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Egypt's Cabinet reshuffle broken down

Who are the 14 new ministers prime Minister Essam Sharaf appointed to his interim Cabinet

Ekram Ibrahim, Monday 18 Jul 2011
Views: 3715
Views: 3715

Egypt’s Prime Minister Essam Sharaf has reshuffled 14 posts in his interim Cabinet. According to many revolutionaries, however, the move has failed to satisfy their concerns about the handling of the present phase.

Sharaf has appointed Hazem Beblawi, a 74-year-old adviser at the Abu Dhabi-based Arab Monetary Fund, as minister of finance after Samir Radwan resigned. Beblawi has also been appointed a vice prime minister,

Moreover, Ali El-Salmi is the other vice prime minister, albeit for political affairs. The 75-year-old is also the new minister of public sector affairs. A former minister of administrative development and minister of monitoring in the late 70s, he has also written several books on management.

Ambassador Mohamed Kamel Amr, Egypt’s former ambassador to Saudi Arabia, is the new foreign minister after Mohamed El-Orabi resigned. El-Orabi had held the post for less than a month.

Lotfi Kamal, a former chief-of-staff of the Air Force, is minister of civil aviation.

Mohamed Abdel Fadil El-Qossi was appointed as the minister of religious endowments. El-Qossi is vice president of the World’s Association of Al-Azhar Graduates.

Judge Mohamed Atia is the new minister of local development. Atia is a former first deputy chairman of the Council of the State.

Moataz Khorshid takes over as minister of higher education and scientific research. Khorshid is currently chairman of the Egyptian Software Engineers Association and has held the posts of vice president of the British University in Cairo, vice president of Graduate Studies and Reseach in Cairo University, and dean of the Faculty of Computer Science in addition to being advisor to the French University in Cairo (FUC).

Ibrahim Sabry has been appointed as the minister of military production, replacing Said Meshaal.

Amr Helmy heads up the Ministry of Health. A former dean of the National Institute of Liver at the University of Menoufiya the 62-year-old started his first day as a minister by visiting Tahrir Square this morning.

Ali Zien El-Abdeen is the new minister of transportation. An engineer, the 57-year-old was the director of Cairo Project Festival of Al-Futtaim Company and has published several studies in the field of roads.

Salah Farag was appointed as minister of agriculture. Farag served as the head of the agricultural services.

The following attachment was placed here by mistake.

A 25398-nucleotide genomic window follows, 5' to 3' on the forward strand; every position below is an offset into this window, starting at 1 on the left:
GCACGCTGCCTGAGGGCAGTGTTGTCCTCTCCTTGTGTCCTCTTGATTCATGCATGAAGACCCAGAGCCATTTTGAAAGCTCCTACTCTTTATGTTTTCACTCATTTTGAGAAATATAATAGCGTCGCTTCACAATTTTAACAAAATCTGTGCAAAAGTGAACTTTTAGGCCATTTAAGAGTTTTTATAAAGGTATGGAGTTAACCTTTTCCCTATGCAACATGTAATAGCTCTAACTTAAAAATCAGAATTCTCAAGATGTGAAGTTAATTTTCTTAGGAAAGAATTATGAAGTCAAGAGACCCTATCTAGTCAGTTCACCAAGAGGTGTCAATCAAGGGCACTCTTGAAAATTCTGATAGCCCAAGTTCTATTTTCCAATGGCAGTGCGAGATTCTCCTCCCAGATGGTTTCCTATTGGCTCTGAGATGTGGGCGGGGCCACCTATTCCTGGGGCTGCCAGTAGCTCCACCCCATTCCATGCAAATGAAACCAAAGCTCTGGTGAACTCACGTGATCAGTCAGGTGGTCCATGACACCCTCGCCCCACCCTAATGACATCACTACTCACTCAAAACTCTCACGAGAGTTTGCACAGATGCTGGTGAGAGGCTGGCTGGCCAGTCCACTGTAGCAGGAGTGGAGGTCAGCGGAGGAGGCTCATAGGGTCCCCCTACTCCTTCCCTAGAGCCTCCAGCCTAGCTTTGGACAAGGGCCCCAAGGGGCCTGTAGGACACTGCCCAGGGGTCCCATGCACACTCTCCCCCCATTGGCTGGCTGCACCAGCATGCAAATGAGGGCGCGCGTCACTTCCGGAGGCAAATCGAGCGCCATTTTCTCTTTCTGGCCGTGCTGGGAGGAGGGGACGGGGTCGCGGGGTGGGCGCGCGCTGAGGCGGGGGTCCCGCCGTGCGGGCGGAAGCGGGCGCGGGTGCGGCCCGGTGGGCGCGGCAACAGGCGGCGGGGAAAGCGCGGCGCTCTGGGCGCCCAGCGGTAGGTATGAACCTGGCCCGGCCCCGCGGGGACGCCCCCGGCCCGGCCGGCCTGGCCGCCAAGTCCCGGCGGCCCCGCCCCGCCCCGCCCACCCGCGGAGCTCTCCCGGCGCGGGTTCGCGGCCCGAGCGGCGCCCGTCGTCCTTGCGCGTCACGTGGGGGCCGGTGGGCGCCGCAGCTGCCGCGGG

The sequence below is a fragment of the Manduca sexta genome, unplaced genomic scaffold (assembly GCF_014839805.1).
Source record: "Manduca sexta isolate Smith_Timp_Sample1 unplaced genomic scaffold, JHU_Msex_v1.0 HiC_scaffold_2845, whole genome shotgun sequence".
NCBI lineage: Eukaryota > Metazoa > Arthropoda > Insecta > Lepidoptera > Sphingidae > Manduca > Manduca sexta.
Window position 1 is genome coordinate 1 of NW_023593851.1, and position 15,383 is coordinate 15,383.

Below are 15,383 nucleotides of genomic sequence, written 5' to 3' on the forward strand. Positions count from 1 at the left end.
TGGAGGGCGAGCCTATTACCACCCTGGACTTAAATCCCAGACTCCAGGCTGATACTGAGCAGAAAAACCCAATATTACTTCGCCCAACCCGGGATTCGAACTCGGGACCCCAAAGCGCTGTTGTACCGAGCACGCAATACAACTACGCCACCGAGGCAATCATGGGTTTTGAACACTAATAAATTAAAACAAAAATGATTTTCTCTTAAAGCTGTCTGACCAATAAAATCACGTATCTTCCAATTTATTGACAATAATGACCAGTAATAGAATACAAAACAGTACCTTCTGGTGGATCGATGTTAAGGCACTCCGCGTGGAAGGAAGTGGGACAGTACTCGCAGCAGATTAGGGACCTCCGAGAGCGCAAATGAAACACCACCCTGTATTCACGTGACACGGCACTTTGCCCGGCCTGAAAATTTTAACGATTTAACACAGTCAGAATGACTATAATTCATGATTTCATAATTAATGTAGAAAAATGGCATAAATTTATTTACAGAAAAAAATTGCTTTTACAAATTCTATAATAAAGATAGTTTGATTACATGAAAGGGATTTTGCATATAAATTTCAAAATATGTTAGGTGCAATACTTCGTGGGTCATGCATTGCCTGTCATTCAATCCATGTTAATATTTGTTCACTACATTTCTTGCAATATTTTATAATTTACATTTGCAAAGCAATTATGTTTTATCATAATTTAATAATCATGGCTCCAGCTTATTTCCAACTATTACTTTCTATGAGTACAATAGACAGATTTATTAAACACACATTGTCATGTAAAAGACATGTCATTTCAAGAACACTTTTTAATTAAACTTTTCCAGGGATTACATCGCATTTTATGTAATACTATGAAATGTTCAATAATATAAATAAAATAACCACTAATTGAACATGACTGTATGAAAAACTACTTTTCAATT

Hazem Abdel Latif was appointed as minister of telecommunication, Abdel Latif, who is friends with Wael Ghoneim, is known for mobilising protesters ahead of and at the outbreak of the revolution. The 51-year-old uses Facebook for political activism and was a consultant to the telecommunication minister in the field of technological developments in 2007.

Ahmed Fekri Abdel Wahab has been appointed as the trade and industry minister. Fekri is currently the president of the Export Council for Engineering Industries, a member of the director of the protection of competition and monopolistic practices and he owns an automotive company.  

Hashim Kandil is the new minister of irrigation and water resources. Kandil was the head of the Nile Department in the same ministry. Recently he was working on the Nile file with Sudan.

For the Ministry of Antiquities, currently there are four names being studied by the Cabinet, though the announcement yesterday that Abdel Fattah El-Banna would replace Zahi Hawass has been criticised vehemently by the majority of revolutionaries.  

Meanwhile, the ministerial reshuffle has not taken in the minister of justice, interior, electricity, international cooperation, education, petrolium, culture, environment, tourism, manpower (labour) and social solidarity. Protesters who have been staging a sit-in in Tahrir Square since 8 July are not satisfied with the reshuffle as it does not go far enough by leaving in place both them minister of interior and the minister of justice whose ministeries have come under heavy fire for their failure to reform since the revolution or give any semblance of doing so.

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